Olaudah Equiano was a former slave, who was captured in Nigeria and shipped across the Atlantic to Barbados at the age of 11. Later, he was sold to masters in Virginia and London, where he settled after buying his freedom. His bestselling autobiography, The Interesting Narrative of Olaudah Equiano, or Gustavo Vassa, The African, was published in 1789 and detailed his experiences in slavery. He was a prominent voice in the abolitionist campaign.

Mary Prince was born into a slave family in Bermuda, but escaped to London, where she published The History of Mary Prince in 1831. Her autobiography sold out its first three prints and was the first time a Black woman’s account was published in Britain.

Equiano and Prince’s works helped bring attention to the horrors of being a slave. If we commemorate the role of anti-slavery campaigners such as William Wilberforce, we also need to memorialise those of Black campaigners. White people didn’t "free" Black people from slavery – they built this oppressive system, and its legacy is still felt in the systematic racism we see today.


In order to combat racism, we have to understand its origins. Lavinya Stennett is the founder and managing director of The Black Curriculum, a nonprofit organisation that aims to integrate Black history within the education system. She tells me that since Michael Gove’s revamp of the history curriculum in 2014, the way history is taught in schools is “prescriptive and Eurocentric.”

“We need to understand the lives of Black people in Britain, the history of which goes back to the Roman times, [so that we can] understand that Britain has not stood alone, as an island,” she says. Whether it is Black abolitionists, or “important Black figures in the war, such as Mary Seacole”, we should be learning about the important roles that Black people have played in throughout the country’s history.

Stennett says that “teaching Black history promotes unity”. “We don’t talk about race,” which causes the division that “we can see with the riots that happened on Saturday”.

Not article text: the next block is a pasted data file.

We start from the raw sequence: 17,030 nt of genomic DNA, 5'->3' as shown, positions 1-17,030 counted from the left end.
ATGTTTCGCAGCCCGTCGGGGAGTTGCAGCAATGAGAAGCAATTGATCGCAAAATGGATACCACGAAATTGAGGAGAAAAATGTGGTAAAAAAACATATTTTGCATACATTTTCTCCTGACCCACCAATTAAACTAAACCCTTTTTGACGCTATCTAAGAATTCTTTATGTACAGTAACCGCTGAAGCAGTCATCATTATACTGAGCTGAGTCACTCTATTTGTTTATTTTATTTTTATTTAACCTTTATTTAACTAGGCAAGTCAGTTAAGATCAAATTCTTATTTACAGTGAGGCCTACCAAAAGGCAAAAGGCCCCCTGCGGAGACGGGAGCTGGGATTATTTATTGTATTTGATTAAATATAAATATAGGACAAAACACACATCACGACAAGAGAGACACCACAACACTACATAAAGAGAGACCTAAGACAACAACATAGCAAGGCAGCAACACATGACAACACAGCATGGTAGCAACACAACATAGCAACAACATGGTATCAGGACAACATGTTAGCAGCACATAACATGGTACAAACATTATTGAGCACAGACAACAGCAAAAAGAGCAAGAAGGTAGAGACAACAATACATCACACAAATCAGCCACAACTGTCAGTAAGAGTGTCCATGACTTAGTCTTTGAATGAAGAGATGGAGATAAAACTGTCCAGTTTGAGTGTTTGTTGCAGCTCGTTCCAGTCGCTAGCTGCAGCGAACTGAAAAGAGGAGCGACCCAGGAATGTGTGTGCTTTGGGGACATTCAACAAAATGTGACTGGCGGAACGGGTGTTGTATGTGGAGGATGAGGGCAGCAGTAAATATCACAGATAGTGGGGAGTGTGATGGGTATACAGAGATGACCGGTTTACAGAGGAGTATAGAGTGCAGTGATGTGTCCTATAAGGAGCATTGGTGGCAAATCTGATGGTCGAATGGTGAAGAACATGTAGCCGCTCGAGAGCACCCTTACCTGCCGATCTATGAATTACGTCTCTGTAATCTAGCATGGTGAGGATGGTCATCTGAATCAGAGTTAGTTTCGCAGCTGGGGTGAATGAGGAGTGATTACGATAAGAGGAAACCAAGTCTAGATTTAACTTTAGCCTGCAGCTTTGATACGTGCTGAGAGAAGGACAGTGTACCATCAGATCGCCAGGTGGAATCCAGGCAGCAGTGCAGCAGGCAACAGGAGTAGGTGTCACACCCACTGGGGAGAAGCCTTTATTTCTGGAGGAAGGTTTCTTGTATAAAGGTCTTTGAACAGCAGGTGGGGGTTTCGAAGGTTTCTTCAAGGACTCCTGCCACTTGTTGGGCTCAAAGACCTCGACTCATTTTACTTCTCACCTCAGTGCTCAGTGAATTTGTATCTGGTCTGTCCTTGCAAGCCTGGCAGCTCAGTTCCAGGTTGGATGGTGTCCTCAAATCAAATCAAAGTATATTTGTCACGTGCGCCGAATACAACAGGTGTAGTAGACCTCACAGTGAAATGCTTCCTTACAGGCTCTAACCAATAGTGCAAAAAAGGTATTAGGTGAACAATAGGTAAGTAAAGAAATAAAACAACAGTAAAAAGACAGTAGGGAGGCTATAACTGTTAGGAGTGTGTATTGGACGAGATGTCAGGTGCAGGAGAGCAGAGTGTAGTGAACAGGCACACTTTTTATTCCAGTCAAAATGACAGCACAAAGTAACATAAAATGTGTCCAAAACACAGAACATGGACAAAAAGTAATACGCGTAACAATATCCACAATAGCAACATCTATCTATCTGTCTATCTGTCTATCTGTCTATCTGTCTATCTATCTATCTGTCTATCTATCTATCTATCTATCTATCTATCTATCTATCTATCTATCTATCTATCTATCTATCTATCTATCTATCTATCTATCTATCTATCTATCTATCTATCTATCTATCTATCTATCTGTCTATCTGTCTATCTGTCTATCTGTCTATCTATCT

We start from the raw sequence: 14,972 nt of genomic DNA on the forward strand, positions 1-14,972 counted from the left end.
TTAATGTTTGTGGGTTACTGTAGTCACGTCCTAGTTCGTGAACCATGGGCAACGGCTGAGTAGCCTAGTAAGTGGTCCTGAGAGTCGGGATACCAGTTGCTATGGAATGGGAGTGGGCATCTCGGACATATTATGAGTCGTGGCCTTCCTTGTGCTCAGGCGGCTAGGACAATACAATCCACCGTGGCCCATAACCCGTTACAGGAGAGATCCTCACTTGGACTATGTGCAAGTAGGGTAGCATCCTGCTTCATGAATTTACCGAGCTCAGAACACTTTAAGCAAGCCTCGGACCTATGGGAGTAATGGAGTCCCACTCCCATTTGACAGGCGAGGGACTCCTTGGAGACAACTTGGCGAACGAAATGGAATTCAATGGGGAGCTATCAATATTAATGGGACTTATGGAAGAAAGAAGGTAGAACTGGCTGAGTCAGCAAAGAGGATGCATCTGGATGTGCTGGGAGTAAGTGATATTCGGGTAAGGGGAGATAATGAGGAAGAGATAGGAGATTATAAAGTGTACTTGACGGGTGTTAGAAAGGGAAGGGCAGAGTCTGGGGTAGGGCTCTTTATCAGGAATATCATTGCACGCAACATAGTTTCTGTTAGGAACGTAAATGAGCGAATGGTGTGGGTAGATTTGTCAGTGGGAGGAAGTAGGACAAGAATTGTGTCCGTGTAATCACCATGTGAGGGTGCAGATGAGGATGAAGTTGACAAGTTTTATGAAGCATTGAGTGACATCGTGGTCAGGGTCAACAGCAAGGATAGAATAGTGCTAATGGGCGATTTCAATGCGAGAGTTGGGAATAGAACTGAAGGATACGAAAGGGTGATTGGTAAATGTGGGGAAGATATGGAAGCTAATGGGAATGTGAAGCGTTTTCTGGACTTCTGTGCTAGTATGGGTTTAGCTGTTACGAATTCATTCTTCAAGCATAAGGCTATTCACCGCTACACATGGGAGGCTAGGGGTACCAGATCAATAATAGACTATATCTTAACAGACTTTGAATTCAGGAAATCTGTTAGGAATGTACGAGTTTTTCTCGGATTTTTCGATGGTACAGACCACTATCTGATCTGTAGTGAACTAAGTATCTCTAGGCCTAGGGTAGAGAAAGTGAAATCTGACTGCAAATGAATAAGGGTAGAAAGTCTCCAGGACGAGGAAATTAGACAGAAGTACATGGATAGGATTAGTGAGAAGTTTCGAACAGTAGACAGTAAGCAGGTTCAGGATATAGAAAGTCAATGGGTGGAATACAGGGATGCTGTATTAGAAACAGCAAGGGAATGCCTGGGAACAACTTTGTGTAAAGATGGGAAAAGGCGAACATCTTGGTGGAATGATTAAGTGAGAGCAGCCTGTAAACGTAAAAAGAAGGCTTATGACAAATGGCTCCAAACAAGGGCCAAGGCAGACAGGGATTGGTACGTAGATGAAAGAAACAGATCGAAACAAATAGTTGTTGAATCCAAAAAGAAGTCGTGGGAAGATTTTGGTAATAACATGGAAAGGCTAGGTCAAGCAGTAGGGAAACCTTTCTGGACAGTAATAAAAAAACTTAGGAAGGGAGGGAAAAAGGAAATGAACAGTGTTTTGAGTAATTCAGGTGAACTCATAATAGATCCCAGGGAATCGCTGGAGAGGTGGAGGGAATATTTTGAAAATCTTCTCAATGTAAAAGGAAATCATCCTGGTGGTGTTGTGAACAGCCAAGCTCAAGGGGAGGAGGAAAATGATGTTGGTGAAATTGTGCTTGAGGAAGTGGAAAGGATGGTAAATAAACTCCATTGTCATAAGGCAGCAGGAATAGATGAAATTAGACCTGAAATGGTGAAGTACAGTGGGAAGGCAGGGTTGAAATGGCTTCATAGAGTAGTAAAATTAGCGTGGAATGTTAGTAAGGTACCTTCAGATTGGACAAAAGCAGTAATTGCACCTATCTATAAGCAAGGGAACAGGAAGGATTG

Teaching about slavery is important, because it explains the racial inequalities in the UK, the US and many other parts of the world. Understanding that the racist system that we live in was created as a part of empire – as opposed to being the natural order of things – is crucial for children to learn.


Because the Black Lives Matter movement was sparked by an act of police brutality, the role and responses of the force have been put under the spotlight in the protests. Witnesses at the 6th of June protests in the UK say they were forced to give their name, address and be filmed under the contentious Section 50 of the 2002 Police Reform Act in order to leave the police kettle.

The Liberty human rights group have called this “potentially unlawful and an attack on people’s rights to protest”. Given that Section 50 can only legally be invoked when an officer ‘has reason to believe that a person has been acting, or is acting, in an anti-social manner’, equating protesting to anti-social behaviour sets a dangerous precedent. Police have to be held to account and policy should be reviewed to prevent them from abusing their powers.


In an interview with the BBC in 2019, Sir David Adjaye, the architect and designer of the National Museum of African-American History and Culture in Washington DC, called for a museum in the UK which celebrates Black culture and history in the country.

Describing such a museum as “long overdue”, he explains that it would “empower [Black children] to feel that they are part of the language and the DNA” of the country.


The British Museum still stands as a symbol of the might of the British Empire, as it continues to peddle treasures taken from conquest and looting. A museum for Black culture can help shift us away from many of the glorifying narratives which still appear to dominate our ideas of history.


This is clearly a very significant moment that we are living in. That millions of people across the world are taking to the streets during a pandemic shows the importance and strength of feeling among a huge part of the population who are trying to send the message that “enough is enough”. But we need to make sure that this isn’t just a phase. That we can’t go back to normal after this.

“In order to keep up the momentum of the movement, we need to put Black people on platforms where they can be influential," says Black rights activist Oumou Longley of the Anima Youth Charity. “Black people need to be given more important jobs and put in positions of power so that they can help shape the narrative, as currently it is controlled by white people.”

We also need to do more on an individual level. Oumou says: “Go out and talk to your friends and family about race, don’t be afraid to call out racism, but also accept that you may be racist yourself.”

You can find out more about The Black Curriculum and donate here.